We’re open to Vancouver Island residents!

Captain’s Blog

Victoria Whale Watching Report: T101 Family of Bigg’s Killer Whales!

April 25, 2021

Sunday, April 25th- 12pm Tour

It was an exciting day to be on the water with guests and crew anxious to see whales and other fascinating wildlife. We boarded the Haisla Explorer and set out west of Victoria. West of Race Rocks Lighthouse, we spotted the tall fins of 2 males and one female killer whale heading in our direction!  As they passed by, we were able to get ID’s for each of the whales. It became evident that we were with the T101 family.

The T101 family belongs to the Transient or Bigg’s Killer Whale eco-type and feed exclusively on marine mammals. Killer whales operate under a matriarch system, so Reef (T101) heads the family and is mother to 28-year-old Rush and 24-year-old Lagoon. These two brothers have very tall, straight dorsal fins, but neither have any nicks in their fins, which is quite common among the mammal0hunting killer whales.

As the T101 family was cruising along closer to shore, we spotted another little family of Bigg’s orcas to the south. It was Freya (T100B) and her offspring T100B1, who does not yet have a common name. Eventually the two groups met up as we passed Race Rocks, heading east. We followed along as the two families appeared to be searching the shoreline for prey like seals or sea lions.

After a fantastic visit with the orcas, we made our way back to Race Rocks Lighthouse where huge male Steller Sea Lions and even a few dark-brown California Sea Lions were basking in the sun along the different islands. Some were roaring at each other, others were content to snooze, and some were swimming in the rushing waters around the islands.

Closer to the house up on the main island, we spotted three Elephant Seals! Elephant Seals are the largest species of seal in North America, which the males able to tip the scale at 6,000 pounds!  They give birth in January at Race Rocks, which is the farthest northern location that Elephant Seals in the Pacific deliver their pups. We were excited to spot what looked like a pup near the fence line below the lighthouse.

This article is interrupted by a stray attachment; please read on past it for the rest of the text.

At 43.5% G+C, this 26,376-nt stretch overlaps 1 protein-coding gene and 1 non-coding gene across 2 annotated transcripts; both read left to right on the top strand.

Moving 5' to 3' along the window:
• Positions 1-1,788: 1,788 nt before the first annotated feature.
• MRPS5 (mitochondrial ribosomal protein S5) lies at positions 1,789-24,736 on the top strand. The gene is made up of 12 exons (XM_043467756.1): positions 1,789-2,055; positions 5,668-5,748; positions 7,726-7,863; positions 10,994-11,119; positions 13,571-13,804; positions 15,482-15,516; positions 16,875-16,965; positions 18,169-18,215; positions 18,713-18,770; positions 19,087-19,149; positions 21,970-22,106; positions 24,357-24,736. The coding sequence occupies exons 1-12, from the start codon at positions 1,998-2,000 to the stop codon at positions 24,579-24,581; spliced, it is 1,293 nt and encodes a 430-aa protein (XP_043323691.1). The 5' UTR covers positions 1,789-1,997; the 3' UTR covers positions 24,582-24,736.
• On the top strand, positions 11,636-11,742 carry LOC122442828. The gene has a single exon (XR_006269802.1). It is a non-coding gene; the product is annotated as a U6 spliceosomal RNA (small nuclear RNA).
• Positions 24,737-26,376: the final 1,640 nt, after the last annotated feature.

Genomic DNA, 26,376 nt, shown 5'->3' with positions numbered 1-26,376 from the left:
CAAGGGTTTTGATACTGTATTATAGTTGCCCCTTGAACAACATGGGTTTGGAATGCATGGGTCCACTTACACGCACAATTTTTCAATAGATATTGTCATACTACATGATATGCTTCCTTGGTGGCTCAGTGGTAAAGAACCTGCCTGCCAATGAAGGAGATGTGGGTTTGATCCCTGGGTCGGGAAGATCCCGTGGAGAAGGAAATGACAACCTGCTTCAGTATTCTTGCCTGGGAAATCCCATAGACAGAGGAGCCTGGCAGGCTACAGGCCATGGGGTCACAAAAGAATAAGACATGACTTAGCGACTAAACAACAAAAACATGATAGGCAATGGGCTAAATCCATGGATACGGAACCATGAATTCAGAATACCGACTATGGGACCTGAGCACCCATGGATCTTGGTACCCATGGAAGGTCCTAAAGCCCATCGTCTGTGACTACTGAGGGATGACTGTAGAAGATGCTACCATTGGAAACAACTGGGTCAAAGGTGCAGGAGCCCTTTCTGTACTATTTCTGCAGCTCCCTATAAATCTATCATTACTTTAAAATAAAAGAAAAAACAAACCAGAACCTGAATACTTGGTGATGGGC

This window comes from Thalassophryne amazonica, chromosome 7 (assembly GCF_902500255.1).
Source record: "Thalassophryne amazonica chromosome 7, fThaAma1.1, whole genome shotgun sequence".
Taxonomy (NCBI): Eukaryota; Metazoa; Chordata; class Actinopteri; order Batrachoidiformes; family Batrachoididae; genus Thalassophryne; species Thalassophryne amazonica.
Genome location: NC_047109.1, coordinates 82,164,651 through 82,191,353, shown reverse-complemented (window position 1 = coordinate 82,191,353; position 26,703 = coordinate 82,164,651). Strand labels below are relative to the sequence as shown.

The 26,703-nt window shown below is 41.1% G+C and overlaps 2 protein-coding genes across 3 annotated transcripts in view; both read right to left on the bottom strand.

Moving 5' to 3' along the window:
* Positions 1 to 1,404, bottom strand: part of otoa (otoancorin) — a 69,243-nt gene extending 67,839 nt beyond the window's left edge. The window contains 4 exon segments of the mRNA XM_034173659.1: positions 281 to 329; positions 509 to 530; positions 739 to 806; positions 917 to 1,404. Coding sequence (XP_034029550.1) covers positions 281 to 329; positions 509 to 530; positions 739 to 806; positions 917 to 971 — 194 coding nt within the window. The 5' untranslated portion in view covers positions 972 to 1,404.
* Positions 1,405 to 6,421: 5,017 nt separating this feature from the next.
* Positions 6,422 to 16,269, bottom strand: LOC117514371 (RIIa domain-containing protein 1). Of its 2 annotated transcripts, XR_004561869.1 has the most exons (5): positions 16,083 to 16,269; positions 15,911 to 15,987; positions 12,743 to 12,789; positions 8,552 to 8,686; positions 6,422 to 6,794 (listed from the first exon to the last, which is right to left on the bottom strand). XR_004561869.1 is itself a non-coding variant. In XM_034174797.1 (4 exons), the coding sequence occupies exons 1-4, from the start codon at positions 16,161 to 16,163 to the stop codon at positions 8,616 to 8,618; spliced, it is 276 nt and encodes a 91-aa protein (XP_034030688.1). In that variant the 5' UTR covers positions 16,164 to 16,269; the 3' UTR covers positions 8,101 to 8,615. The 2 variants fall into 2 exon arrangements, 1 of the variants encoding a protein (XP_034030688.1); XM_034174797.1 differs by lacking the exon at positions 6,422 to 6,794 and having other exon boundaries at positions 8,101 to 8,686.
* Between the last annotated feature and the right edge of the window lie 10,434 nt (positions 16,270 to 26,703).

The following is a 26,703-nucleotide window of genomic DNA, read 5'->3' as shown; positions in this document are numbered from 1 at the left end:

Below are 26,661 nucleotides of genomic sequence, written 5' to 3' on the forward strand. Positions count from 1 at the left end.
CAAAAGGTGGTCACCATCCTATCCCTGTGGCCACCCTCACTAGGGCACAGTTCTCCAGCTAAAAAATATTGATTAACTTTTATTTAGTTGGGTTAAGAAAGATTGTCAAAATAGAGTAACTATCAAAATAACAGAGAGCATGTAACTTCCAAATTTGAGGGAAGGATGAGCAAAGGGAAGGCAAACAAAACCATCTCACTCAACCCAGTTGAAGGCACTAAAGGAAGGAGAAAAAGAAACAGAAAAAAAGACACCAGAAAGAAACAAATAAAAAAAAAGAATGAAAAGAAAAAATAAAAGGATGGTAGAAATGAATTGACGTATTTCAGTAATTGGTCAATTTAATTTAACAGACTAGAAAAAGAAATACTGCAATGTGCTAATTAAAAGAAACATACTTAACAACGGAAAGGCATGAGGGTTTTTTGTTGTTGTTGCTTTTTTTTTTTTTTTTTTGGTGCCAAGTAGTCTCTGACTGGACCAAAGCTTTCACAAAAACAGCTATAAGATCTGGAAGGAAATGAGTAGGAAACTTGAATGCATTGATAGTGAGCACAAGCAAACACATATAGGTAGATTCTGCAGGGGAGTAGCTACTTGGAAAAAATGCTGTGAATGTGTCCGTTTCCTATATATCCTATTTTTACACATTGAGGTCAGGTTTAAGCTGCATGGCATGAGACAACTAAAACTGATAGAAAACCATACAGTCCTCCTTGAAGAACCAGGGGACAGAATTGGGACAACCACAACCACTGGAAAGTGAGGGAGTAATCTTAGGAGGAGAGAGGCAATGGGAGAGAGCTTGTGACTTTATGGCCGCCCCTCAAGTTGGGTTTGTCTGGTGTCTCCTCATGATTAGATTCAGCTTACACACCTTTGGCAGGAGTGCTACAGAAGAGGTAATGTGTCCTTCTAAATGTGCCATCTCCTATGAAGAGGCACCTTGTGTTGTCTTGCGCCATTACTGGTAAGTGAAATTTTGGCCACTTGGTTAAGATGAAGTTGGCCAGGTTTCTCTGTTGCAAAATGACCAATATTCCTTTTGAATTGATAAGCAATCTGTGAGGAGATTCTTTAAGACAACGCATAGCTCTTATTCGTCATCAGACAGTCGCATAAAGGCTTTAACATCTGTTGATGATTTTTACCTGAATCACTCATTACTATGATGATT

To cap off an already amazing visit, we spotted Ollie the Sea Otter napping in one of the surrounding kelp beds. Ollie was holding on to a pile of Bull Kelp fronds to keep him in place as he snoozed the afternoon away. Sea Otters stay warm in the chilly north Pacific waters by having a pelt of thick fur. They have an average of 1 million hairs per square inch of their body!  This dense fur is needed because Sea Otters are the only marine mammals without blubber to keep them warm. We left Ollie to continue his siesta as we cruised back to Victoria on calm seas and stunning local views of the city.



aboriginal peopleAboriginal People BCalbino orcaaquariumsBald EagleBamfieldBC west coastBC whale watchingbe a touristbear watchingbehaviourbigg's killer whalesbirdsblack bearBlackberryBlackfishbreedingBritish Columbia Whale Watchingcalifornia sea lionscalvescanada daycaptivitycareerscoast salishCorey VinkCorkycruise adventuresCruiser TourCruiser whale watching toursDall's porpoiseDawn Brancheaudealsdivingdolphinsecholocationelephant sealsfalse killer whaleFamous Killer Whalesfamous orcafeedingfeeding & foragingfirst nationsfirst whale watchingfood chainGlobal Ghost Geargrannygray whalegreat white sharksgrey whaleHarbour AirHarbour porpoiseHarbour Sealhuman encounters with killer whaleshumans and orcashumpback whalehumpback whalesIkaikiinteresting sh!*InvisibiliaJ PodJ-2J-Pod namesJ-Pod resident orcasJim DarlingK PodKasatkakiller whale factskiller whale vs great white sharkskiller whaleskiller whales huntingkiller whales in the wildL Podl pod orcaslpod orcasLuna the Whalelunge feedingMickMick Millermigration patternsminke whalenatural habitatnaturalistNootka SoundNorthern Elephant Sealnorwegian cruise lineoldest killer whale on earthOrcaOrca Adventuresorca attacks sharkorca communicationorca encountersorca familiesorca feeding habitsorca historyorca kayak videoorca languageorca lessonsOrca photographyOrca SpiritOrca Spirit Naturalistsorca whaleorca whale encountersOrca whale fightOrca Whale Toursorca whalesorcasorcas and humansorcas and peopleorcas in captivityorcas in whytecliff parkorcas of j-podPacific Salmon Press releasepinnipedPorpoises Vs. Dolphinsport renfrewrace rocksrace rocks ecological reserveRace Rocks LighthouseRachael MerrettRaptorresident j-pod orcasresident orcasResident orcas of J-Podresident whalesresidentsresidents orcassalmonscholarshipsea ottersea otterssealsealionsealsSeaWorldSeaworld OrlandoSeaworld San DiegoSheenah DuclosSightingssouthern resident killer whalesSpringerstaff profilesstellar sea lionssteller sea lionsSummer Whale Watching VictoriasuperpodTaylor ChapdelaineTilikumTillikumtransient orcastransientsTumboUlises Killer WhaleUniversity of AlbertaVacation IdeasVancouverVictoriaVictoria Whale WatchingVictoria whale whatchingWest Coastwest vancouverwhalewhale evolutionWhale Watcher's ScholarshipWhale Watchers Scholarship 2018 Contestwhale watchingwhale watching experienceWhale Watching VancouverWhale Watching Victoriawhaleswhytecliff parkwild renfrewworld's oldest orcaZodiac TourZodiac ToursZodiac whale watching tours
Show more tags

Leaders in responsible Eco-Tourism

Close Menu Book Tour